performs said...

" makes me kinda sad to think that the grave is the only thing you have to look forward to."

Don't ask me why, but this portion of the comment got me thinking of:

Three friends are killed in a car accident and meet up at an orientation session in Heaven. The celestial facilitator asks them what they would most like to hear said about them as friends and relatives walked past their casket.
The first man says, “I hope people will say I was a wonderful doctor and a good family man.”
The second man says, “I would like to hear people say that as a schoolteacher I made a big difference in the lives of children.”
The third man says, “I’d like to hear someone say: ‘Hey look! He’s moving!’”

Anonymous said...

Uh, alittlegreen, you missed my point. I don't even think about girls anymore, because I am too old to function in that respect. I was just remembering the old guys looking wistfully at us young folks when I was a patron of the pick-up bars many years ago. The post was an ode to those of us whose health and vitality are quickly fading due to age. It is a fact that as the future contracts, more time is spent remembering 'the glory days' when there was no horizon and life was our bowl of cherries. That being said, I have no regrets. I spent my one chance on Earth the best that I could. Besides, I am a Christian (please forgive me for that) and we believe that life really begins after physical death. Actually, I was commiserating with Sput's soliloquy about losing his hair. Perhaps I over did it. And, Performs, that was a good one.

Anonymous said...

By the way, alittlegreen, I owe you an aplogy for my sarcastic remark to you in another post. I still have a bit of a problem controlling my natural combativeness. Before I became a Christian I was not much better than an outlaw biker. I am still in progress. After I say something shitty, I always feel remorse later, but still manage to occasionally say something shitty. I will try again to do better.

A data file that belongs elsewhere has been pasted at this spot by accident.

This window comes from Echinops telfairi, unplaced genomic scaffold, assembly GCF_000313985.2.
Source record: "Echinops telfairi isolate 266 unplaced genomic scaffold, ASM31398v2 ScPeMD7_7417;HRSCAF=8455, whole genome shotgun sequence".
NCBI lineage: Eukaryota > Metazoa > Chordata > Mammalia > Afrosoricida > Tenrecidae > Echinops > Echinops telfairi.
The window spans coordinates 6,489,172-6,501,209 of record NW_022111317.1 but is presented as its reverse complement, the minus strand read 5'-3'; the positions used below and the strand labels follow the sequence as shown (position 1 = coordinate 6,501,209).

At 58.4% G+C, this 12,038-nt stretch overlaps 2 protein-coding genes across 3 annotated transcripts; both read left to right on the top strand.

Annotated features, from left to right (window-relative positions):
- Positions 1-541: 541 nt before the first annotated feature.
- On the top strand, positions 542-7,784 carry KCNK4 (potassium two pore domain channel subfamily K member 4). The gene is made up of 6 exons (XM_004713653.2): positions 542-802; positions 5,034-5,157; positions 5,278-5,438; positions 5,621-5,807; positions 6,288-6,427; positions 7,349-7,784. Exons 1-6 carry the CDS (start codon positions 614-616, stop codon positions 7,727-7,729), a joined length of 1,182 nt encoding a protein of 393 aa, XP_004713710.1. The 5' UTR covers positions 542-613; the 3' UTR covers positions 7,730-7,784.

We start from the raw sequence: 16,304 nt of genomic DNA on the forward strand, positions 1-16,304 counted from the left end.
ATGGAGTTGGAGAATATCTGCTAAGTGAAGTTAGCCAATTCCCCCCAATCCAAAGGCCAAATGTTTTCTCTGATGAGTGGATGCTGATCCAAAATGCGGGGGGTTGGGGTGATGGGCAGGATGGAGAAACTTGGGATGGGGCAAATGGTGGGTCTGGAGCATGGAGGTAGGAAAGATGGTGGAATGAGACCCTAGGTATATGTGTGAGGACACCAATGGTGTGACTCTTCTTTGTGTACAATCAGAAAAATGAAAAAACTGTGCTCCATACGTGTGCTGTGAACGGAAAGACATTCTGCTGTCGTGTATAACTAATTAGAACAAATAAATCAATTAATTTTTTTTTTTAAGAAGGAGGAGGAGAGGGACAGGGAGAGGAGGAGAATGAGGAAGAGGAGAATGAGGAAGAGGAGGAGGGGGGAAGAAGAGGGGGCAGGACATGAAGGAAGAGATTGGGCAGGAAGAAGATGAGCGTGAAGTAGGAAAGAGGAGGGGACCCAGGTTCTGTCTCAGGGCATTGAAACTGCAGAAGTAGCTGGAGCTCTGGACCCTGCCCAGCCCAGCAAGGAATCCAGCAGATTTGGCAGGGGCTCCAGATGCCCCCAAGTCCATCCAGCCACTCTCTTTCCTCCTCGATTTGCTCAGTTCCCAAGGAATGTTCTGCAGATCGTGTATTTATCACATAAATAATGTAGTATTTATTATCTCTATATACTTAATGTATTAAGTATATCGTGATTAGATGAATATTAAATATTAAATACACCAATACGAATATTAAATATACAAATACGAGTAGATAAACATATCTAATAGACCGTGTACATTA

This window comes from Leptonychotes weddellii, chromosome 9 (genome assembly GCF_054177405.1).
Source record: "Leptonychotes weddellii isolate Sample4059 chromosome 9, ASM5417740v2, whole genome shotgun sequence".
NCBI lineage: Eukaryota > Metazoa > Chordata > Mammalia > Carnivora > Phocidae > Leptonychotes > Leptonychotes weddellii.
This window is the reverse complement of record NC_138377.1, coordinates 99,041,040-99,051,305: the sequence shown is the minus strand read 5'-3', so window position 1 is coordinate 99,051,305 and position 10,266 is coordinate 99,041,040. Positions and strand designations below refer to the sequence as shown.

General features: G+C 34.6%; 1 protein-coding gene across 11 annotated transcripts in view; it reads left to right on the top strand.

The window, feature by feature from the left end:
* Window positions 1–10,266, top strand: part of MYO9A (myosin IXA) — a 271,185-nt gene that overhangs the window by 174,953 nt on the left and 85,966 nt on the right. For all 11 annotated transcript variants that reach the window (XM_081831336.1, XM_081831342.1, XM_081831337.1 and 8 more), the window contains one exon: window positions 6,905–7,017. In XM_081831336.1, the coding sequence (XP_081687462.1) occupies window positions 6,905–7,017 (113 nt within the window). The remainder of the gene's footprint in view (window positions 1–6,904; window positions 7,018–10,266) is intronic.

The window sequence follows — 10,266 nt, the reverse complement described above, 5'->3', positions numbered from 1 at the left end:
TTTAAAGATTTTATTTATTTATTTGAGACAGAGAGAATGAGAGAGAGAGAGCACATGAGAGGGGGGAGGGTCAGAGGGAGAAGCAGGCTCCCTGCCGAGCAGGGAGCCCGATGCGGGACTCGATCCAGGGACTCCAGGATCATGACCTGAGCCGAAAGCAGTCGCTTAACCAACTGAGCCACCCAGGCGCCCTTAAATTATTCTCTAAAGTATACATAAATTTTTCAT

Allen Rankin said...

Great post Randy. You brought back lots of memories for me of that dusty barber shop with the stench of Wildroot hair tonic, Bazooka bubble gum, old Argosy magazines piled on motel furniture end tables and grizzled old barbers peering through their bifocals trying not to sever an ear with that straight razor. From that first haircut, those Rights of Passage began. First, getting off that board they laid across the armrests for toddlers because you're tall enough for the barber to reach you with the chair pumped all the way up. The next Right was when they put lathered soap around your ears and used that dull straight razor to trim around your ears and neck. Around your late thirties or early forties when those mutated hairs start sprouting from odd places they start trimming in your ears and down the back of your neck. I suppose the last Right is the old coot stage, when they trim nose and eyebrow hair. I wouldn't want to go back to sitting on that board again. My roids couldn't take it. As my great aunt Bernice often said, “Old age ain't for sissies.” She was right, but I'd rather be here, bald, frumpy and arthritic, than gone. Someday, I'll be interrupting my daughter's garden club gathering wearing only a white dress shirt and one black sock. I'll be able to get away with pinching all the hottie young ladies on the butt without getting my face slapped. Come on curmudgeons! Have fun with it.